Linked by Thom Holwerda on Sat 15th Dec 2012 19:11 UTC
In the News "Peers and scientists including Professor Stephen Hawking are once again pushing for an official pardon for codebreaker Alan Turing. Turing's death from cyanide poisoning in 1954 was ruled a suicide, coming after his conviction for gross indecency at a time when homosexuality was illegal." The fact that he still hasn't been pardoned is an utter disgrace.
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RE[5]: No
by Alfman on Sun 16th Dec 2012 08:52 UTC in reply to "RE[4]: No"
Alfman
Member since:
2011-01-28

kwan_e,

"I didn't miss the point. You and her and the others miss the wider point. The wider point being is that this symbolic gesture somehow steals the attention from other people who suffered. There is nothing about that attitude that makes sense."

I think everyone here gets everyone else's point.

The thing is, when one individual is given recognition above others, it *does* steal attention from others. But it still might be for the greater good if people can rally around specific icons to draw greater overall awareness. It's easier to make an emotional connection to specific individuals than a group.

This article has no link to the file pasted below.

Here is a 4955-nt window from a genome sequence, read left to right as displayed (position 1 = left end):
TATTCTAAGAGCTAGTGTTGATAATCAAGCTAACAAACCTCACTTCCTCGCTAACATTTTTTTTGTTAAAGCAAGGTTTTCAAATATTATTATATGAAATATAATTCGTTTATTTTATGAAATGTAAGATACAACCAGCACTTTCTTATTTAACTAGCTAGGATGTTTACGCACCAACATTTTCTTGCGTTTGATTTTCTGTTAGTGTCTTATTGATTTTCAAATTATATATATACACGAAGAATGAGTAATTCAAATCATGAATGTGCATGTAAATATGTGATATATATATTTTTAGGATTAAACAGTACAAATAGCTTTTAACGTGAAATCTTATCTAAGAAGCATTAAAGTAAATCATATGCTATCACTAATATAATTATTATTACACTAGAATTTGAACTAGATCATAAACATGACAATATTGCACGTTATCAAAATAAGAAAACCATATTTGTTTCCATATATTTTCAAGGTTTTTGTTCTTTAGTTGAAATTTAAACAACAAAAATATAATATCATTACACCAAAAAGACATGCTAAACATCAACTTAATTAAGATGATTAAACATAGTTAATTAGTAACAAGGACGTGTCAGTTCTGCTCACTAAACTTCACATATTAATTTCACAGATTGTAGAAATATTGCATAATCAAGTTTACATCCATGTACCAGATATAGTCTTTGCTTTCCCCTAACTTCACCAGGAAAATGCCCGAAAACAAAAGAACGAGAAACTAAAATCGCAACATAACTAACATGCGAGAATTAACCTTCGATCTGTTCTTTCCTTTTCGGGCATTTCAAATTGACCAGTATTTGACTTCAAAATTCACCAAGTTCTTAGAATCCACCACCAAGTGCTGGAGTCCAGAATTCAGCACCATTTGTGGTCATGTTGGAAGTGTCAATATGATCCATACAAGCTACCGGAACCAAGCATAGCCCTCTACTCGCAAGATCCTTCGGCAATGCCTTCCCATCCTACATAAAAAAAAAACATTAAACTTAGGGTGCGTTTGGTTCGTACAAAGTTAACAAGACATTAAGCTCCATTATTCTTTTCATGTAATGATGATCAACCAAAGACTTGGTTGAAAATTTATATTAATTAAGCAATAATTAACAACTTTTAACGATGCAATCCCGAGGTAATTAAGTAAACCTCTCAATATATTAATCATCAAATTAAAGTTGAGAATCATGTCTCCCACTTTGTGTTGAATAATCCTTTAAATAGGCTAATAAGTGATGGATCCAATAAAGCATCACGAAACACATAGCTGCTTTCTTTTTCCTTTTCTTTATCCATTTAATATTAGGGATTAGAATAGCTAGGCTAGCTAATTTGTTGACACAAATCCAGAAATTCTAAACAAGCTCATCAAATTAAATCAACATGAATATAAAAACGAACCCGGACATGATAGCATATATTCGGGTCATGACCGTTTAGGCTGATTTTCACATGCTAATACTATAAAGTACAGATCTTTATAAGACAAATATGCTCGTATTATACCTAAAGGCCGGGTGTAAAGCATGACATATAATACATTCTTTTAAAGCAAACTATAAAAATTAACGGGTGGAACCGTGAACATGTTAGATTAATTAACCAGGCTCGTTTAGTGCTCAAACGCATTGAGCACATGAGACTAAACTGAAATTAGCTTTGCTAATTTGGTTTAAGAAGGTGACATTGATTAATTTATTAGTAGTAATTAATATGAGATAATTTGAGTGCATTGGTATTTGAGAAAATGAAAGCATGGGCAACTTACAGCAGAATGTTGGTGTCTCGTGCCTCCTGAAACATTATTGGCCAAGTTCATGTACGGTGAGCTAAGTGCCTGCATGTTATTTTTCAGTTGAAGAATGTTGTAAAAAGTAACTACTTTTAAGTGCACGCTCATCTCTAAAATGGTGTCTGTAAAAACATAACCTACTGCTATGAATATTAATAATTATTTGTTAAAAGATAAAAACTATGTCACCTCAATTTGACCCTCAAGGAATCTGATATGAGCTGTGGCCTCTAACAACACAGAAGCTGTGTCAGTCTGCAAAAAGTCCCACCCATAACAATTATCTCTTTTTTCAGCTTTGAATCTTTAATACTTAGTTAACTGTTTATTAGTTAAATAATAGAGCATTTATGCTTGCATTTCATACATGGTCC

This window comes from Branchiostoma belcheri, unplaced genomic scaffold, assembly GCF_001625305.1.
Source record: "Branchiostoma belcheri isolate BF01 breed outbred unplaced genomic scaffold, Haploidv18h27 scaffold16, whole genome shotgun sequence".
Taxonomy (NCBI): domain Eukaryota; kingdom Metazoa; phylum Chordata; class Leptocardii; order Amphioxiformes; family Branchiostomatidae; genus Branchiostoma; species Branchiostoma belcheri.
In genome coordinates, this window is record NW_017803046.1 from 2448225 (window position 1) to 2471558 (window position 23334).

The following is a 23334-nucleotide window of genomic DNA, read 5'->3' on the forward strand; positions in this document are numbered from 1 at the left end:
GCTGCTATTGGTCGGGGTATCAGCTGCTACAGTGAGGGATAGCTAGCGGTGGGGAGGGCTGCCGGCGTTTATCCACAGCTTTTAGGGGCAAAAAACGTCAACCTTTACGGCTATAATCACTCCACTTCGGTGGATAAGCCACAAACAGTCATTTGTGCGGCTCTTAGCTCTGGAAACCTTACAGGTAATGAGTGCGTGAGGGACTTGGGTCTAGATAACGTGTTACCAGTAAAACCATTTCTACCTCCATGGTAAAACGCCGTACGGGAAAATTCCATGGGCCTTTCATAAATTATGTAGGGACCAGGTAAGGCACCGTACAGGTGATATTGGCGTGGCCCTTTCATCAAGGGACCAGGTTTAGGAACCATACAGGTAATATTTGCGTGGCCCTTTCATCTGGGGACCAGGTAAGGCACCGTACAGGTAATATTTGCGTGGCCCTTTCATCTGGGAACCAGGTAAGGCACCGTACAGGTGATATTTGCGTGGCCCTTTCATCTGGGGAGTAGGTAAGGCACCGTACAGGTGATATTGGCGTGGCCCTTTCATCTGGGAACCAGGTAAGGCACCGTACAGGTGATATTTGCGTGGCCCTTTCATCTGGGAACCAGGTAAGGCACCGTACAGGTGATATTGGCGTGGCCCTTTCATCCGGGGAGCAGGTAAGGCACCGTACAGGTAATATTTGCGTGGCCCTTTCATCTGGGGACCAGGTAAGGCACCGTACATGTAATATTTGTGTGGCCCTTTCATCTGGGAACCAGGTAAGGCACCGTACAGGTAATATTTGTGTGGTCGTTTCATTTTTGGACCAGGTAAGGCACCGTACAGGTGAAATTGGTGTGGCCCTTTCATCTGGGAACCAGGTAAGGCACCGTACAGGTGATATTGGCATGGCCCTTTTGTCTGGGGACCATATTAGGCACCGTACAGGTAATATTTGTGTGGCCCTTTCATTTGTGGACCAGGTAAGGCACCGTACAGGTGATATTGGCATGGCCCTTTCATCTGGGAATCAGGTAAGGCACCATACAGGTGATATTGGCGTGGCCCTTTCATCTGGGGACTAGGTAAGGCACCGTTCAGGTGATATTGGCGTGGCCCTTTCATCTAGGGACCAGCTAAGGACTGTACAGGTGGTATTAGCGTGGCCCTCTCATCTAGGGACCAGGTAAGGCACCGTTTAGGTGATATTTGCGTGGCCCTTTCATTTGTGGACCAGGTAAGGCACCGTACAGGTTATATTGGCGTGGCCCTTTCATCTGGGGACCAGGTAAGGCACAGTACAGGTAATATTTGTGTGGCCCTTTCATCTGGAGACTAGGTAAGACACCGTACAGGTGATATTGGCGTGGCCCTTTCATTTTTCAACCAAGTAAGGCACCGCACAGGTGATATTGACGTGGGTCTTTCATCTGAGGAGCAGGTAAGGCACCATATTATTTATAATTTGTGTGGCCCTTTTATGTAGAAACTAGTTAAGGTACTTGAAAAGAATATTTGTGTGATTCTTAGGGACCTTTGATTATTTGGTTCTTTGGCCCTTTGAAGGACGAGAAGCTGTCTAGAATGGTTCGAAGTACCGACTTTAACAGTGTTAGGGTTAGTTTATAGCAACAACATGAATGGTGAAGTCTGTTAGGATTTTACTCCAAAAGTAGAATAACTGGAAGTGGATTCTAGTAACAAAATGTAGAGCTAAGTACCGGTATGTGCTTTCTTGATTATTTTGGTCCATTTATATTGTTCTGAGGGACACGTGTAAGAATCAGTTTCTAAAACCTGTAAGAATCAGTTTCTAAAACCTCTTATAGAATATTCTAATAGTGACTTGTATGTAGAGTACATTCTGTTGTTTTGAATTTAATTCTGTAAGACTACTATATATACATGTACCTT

I realise what your saying is intended to give respect the whole group, but if a major event happened and a celebrity happened to have been involved, would you be annoyed that the media inevitably focuses on the celebrity over everyone else? Because that's kind of how things play out in the world.

I think he should be pardoned symbolically, but I'm also well aware that the main motivation for pardoning him individually is his fame, most persecutions will not be high profile enough to garner much attention and may even be forgotten as individuals.

Edited 2012-12-16 08:57 UTC

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